Variations in oestrogen levels can cause headaches during your period, or even mid-cycle during ovulation. The usual over-the-counter painkillers may provide some relief, along with some general relaxation such as a soak in a scented bath. In the worst cases, a doctor may be able to refer you to a therapist to help you learn ways of dealing with recurring pain.
5. If you have…
Throbbing, recurring headaches
…you may have a caffeine withdrawal headache
These are caused by the rebound dilation of blood vessels occurring after consumption of large quantities of caffeine. While painkillers will help, prevention is easier in the long run. Perhaps it’s time to take the decaffeinated option next time you grab a coffee.
6. If you have…
Been drinking alcohol, and have throbbing, non-localised pain, accompanied by nausea
…you probably have a hangover headache
Excessive consumption of alcohol causes dilation and irritation of the brain’s blood vessels, along with the surrounding tissue. Treatment involves the intake of plenty of fluids (not alcohol!) including broth. Fructose in the form of honey or tomato juice may also help. The best cure is prevention (i.e. drinking in moderation next time!)
7. If you have…
Frontal, bilateral pain
…you probably have an eyestrain headache
While these are rare, they are headaches to watch out for because the cause may not be obvious. Uncorrected short or long sightedness, especially in younger people, is the obvious cause of headaches getting worse over time. This shows the importance of regular eye tests – they can detect eyestrain and other optical symptoms which may be solved by a visit to an optician.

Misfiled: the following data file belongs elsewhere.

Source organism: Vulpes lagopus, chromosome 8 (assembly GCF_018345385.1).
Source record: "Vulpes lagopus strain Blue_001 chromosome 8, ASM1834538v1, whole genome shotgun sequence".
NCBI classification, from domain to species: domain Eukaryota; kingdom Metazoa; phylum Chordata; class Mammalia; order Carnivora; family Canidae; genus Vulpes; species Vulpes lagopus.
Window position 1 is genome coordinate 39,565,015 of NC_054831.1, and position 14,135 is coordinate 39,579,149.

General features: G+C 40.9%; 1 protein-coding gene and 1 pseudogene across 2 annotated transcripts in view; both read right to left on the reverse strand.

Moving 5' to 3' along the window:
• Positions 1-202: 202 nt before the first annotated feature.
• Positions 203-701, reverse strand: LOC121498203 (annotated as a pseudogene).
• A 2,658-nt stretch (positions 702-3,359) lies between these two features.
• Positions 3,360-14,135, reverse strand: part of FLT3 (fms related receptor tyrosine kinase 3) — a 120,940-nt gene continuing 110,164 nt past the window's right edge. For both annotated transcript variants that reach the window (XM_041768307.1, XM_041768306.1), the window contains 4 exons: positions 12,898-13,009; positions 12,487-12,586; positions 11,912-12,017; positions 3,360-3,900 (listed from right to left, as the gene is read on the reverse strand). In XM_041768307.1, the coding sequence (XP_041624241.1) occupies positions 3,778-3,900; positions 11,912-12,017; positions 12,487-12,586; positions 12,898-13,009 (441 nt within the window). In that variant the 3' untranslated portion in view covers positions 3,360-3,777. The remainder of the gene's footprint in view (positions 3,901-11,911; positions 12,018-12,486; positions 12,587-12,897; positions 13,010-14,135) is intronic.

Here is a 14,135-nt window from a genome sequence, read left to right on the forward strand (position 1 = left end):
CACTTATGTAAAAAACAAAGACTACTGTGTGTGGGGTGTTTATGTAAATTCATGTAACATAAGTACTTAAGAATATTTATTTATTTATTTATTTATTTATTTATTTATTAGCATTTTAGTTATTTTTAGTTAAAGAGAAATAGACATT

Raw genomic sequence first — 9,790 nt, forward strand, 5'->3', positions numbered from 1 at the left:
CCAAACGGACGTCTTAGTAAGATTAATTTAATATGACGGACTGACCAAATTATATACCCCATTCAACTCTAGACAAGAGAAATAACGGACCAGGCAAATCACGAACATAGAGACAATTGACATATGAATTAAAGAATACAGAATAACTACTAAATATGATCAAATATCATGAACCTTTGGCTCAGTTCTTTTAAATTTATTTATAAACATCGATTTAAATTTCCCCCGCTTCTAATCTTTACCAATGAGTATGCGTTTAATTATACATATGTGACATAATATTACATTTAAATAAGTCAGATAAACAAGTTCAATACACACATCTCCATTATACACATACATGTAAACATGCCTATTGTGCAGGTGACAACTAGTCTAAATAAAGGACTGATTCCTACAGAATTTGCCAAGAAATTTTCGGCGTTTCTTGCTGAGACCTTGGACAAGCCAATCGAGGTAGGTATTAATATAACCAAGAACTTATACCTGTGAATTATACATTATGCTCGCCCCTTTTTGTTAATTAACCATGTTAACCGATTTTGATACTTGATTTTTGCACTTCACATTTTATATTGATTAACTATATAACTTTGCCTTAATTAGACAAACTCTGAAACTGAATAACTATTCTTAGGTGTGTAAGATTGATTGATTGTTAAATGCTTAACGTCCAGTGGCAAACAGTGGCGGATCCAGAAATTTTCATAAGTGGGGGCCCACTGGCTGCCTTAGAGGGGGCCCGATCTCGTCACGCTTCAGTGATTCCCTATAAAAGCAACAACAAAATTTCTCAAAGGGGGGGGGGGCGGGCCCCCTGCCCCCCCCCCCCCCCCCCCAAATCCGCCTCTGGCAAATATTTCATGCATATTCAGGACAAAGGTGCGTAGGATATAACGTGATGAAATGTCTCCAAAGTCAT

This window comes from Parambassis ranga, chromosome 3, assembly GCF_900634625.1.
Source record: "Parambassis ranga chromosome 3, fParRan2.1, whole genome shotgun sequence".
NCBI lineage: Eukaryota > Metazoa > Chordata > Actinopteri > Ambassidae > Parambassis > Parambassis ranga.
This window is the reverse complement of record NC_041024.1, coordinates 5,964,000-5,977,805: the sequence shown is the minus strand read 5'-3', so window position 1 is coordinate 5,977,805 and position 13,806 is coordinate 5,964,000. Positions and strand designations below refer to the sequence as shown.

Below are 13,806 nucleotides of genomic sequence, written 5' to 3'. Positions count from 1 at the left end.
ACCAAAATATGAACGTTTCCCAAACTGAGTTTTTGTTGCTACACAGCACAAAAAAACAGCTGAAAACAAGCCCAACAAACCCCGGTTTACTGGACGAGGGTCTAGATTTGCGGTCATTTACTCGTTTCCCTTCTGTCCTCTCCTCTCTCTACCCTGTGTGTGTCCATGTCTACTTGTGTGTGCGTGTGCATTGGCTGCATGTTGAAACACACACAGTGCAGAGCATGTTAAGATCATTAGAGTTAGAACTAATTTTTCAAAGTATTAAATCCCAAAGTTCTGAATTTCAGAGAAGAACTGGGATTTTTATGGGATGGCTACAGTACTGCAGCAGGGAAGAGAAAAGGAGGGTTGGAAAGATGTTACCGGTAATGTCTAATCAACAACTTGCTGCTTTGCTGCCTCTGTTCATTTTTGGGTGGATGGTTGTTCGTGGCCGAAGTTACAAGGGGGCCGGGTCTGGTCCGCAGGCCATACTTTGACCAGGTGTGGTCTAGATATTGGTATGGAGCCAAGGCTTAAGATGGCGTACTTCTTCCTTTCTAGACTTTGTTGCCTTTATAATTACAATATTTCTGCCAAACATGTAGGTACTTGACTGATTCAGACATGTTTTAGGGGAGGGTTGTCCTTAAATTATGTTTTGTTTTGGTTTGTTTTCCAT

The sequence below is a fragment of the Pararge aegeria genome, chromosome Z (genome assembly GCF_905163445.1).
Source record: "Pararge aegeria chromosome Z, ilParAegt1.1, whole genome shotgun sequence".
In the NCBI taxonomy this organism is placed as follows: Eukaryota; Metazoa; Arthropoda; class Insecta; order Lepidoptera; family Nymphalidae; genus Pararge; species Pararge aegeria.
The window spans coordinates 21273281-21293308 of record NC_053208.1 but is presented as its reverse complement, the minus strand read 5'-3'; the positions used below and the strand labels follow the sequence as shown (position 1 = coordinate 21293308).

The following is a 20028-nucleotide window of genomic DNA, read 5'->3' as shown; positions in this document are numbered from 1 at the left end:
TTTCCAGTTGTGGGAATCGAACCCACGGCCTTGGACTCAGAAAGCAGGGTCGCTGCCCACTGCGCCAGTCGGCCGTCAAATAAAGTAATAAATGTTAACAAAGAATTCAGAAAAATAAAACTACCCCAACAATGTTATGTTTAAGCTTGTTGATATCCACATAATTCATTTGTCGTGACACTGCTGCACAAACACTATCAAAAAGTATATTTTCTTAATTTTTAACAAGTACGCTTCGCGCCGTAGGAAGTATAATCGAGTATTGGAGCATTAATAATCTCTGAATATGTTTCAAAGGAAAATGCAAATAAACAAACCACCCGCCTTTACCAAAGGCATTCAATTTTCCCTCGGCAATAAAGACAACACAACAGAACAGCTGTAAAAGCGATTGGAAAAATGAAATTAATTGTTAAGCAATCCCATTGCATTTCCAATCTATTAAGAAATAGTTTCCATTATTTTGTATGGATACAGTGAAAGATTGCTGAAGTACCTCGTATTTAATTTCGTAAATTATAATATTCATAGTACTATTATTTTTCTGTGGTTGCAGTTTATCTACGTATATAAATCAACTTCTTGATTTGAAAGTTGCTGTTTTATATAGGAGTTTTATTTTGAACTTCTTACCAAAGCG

8. If you have…
A generalised headache with nasal congestion and watery eyes
…you probably have an allergy headache
Seasonal allergens such as common pollens and moulds can trigger uncomfortable headaches accompanied by sneezing and irritated eyes. These are not usually connected with allergies to food.
Typical treatments include antihistamine medications which are available over the counter, or a doctor may prescribe cortisone nasal sprays or desensitisation injections.
9. If you have…
Recurring headaches at the same time of day, often just after falling asleep, with searing pain behind one eye
…you may have a cluster headache
These are extremely rare, with only 0.1% of the population, mainly men, being affected. Because they tend to occur at around the same time every day over a period of weeks or even months, experts suspect the hypothalamus is involved, as this is the part of the brain which controls the body clock. They last an hour or two, but appear in clusters lasting several weeks, then may disappear for up to a year. The pain can be excruciating, accompanied by nasal congestion, teary eyes and a flushed face. They are most common among users of alcohol and smokers. Prescription medicines can provide some pain relief. Melatonin may also help since it can regulate the body clock.
Whatever kind of headache you think you may have, don’t suffer in silence. A chat with the pharmacist at your local chemist may help, and he or she will refer you to your GP if it seems to be something more serious.